AS MARINA FINALLY ASCENDS, we may be expected to experience catharsis – that “purification of the emotions by vicarious experience” – which depended on a unity of time, space and action to bring about an identification with the tragic protagonist. However, in lieu of that, modernist performance, as pioneered by Wilson, posited an identification with the unconscious. This identification might have a purgative effect similar to that of catharsis, but it was experienced by the audience individually rather than as a group. In August 1978, in an article (in Artscribe 13) entitled ‘Subjective Denouement’, I wrote this about Wilson, when reviewing his piece called I was sitting on my patio when this guy appeared I thought I was hallucinating, which he performed with Lucinda Childs at the Royal Court Theatre:
My ‘realisations’ are subjective. I remember a moment during Stalin…when I leapt to my feet to shout ‘Bravo’, and noticed that at the same time someone was weeping in the audience, while yet another roared with laughter. Wilson employs the single point of view ironically to achieve diverse effects. Each member of his audience will experience realisations of their own, with all the intensity of personal detection. His work allows such freedom to breathe. Previous artists, in all fields, have been concerned with arriving at their own subconscious – now, whatever ‘the subconscious’ may mean, there is much territory of thought rarely returned to, not necessarily barred to one at conscious moments, simply seldom visited. Often, the artists of our own time are concerned not only with getting to their own subconscious but also with getting to the particular subconscious of each receiver of their experience…
SADLY, THIS IS NO longer true. The audience in Manchester comprise a slightly hesitant unity. Wilson’s work has evolved – we have all evolved – and in Wilson’s case the staging has been honed, the lighting refined and the action integrated to relate to a single story – and I think this was more successfully done in The Black Rider, Wilson’s take on William Burroughs seen at The Barbican in 2004 – which featured a marvelously peg-legged Marianne Faithfull.
Now the modernism has been whittled away until it is no longer apparent.
The slow motion is still there. Willem Dafoe repeats his lines almost as obsessively as Christopher Knowles, the autistic savant who was an expert in repetition and an inspiration to Wilson in the early days, and runners still traverse the stage, but the qualities which once had the force of perceptions have become merely the tools of a finely-mannered trade.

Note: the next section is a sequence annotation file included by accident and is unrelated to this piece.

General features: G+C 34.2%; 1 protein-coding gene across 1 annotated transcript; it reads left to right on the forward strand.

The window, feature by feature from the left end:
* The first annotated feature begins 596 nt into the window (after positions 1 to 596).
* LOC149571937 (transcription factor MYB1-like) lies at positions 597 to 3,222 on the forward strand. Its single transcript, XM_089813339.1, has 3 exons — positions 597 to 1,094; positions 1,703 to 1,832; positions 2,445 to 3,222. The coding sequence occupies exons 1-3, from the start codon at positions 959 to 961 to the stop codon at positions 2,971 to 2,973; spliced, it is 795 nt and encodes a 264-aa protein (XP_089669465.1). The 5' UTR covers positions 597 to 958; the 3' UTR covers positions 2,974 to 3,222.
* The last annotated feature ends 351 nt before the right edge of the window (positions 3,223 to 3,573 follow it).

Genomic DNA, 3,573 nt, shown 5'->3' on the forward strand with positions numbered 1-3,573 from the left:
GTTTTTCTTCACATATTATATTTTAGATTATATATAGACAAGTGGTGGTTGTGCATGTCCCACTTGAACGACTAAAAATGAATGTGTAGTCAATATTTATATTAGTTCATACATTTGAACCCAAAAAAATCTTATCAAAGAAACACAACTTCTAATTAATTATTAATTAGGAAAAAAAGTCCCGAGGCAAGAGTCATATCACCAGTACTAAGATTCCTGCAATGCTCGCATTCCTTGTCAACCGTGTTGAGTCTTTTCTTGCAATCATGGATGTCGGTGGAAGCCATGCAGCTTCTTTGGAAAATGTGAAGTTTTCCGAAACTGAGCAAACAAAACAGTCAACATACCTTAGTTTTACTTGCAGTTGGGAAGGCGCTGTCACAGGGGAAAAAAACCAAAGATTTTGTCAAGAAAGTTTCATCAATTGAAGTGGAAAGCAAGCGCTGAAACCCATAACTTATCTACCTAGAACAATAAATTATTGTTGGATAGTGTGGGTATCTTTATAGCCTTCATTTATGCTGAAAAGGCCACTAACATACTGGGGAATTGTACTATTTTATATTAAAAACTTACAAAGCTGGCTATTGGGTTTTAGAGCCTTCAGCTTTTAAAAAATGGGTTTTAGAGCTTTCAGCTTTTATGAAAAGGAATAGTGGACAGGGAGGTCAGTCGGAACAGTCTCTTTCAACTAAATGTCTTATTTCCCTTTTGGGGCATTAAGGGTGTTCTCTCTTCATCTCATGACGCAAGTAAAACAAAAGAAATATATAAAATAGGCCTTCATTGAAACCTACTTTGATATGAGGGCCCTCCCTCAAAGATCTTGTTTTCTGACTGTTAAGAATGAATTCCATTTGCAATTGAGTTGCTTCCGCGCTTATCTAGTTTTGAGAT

It needs Ulay, and a leaking lorry – probably a whole pack of Dobermans!
Some members of the audience complained that the production was so stylized that they couldn’t ‘identify’ with the artist’s pain as a child with an unfortunate nose and a domineering mother. If ‘I is another’, there is no self with whom to identify. So the style of which Wilson is the master works well for melding together disorder, for ‘crystallizing the jumble’ of our multivarious modern experience, but it cannot deliver the soap of poor Marina’s trials and tribulations.
The Life and Death of Marina Abramovic. Commissioned by Manchester International Festival and Teatro Real Madrid with Theater Basel, Art Basel, Holland Festival, Salford City Council and deSingel.
POSTSCRIPT: Manchester Art Gallery adds to the rich mix of exciting work being shown at this international festival with 11 Rooms. Co-curators Hans Ulrich Obrist of the Serpentine and Klaus Biesenbach of MoMA NY have brought together eleven artists in the field of concept and performance, among them Marina Abramovic. Each has a separate room, and much of the work in these rooms is genuinely intriguing (and perhaps more resolutely modern than the spectacle at the Lowry). I particularly enjoyed Mirror Check by Joan Jonas (created in 1970!), Swap by Roman Ondák (so simple that it seems a shame to give away the strategy) and Ann Lee, 2011 by Tino Seghal.
In Seghal’s room a child was giving what seemed almost a lecture, and occasionally asking questions of the audience. Later another child took over the space, and again held forth. There was a certain dislocation to this piece. The speech and the gestures of each child did not appear to be spontaneous. There were pauses, as if the performer were summoning up the memory of what to say next. This made the questions all the more disturbing. I was asked which did I prefer – to have too much to do or not enough to do? The latter, I replied. Why? I hesitated. Because I find having too much on my plate stressful and I don’t like to be stressed. Well, later I wondered if I had told the truth, or expressed myself clearly, and I’m still wondering. When an artist’s work stays with you like that, it’s a good sign.
Anthony Howell, a contributing editor of The Fortnightly Review and a former dancer with the Royal Ballet, was founder of The Theatre of Mistakes and performed solo at the Hayward Gallery and at the Sydney Biennale. His articles on visual art, dance, performance, and poetry have appeared in many publications including Art Monthly, The London Magazine, Harpers & Queen, and The Times Literary Supplement. In 2001 he received a LADA bursary to study the tango in Buenos Aires and now teaches the dance at his studio/gallery The Room in Tottenham Hale. He is the author of a seminal textbook, The Analysis of Performance Art: A Guide to Its Theory and Practice; his most recent collection of poems is The Ogre’s Wife, published by Anvil. A minor edit was made to this article on 19 July 2011.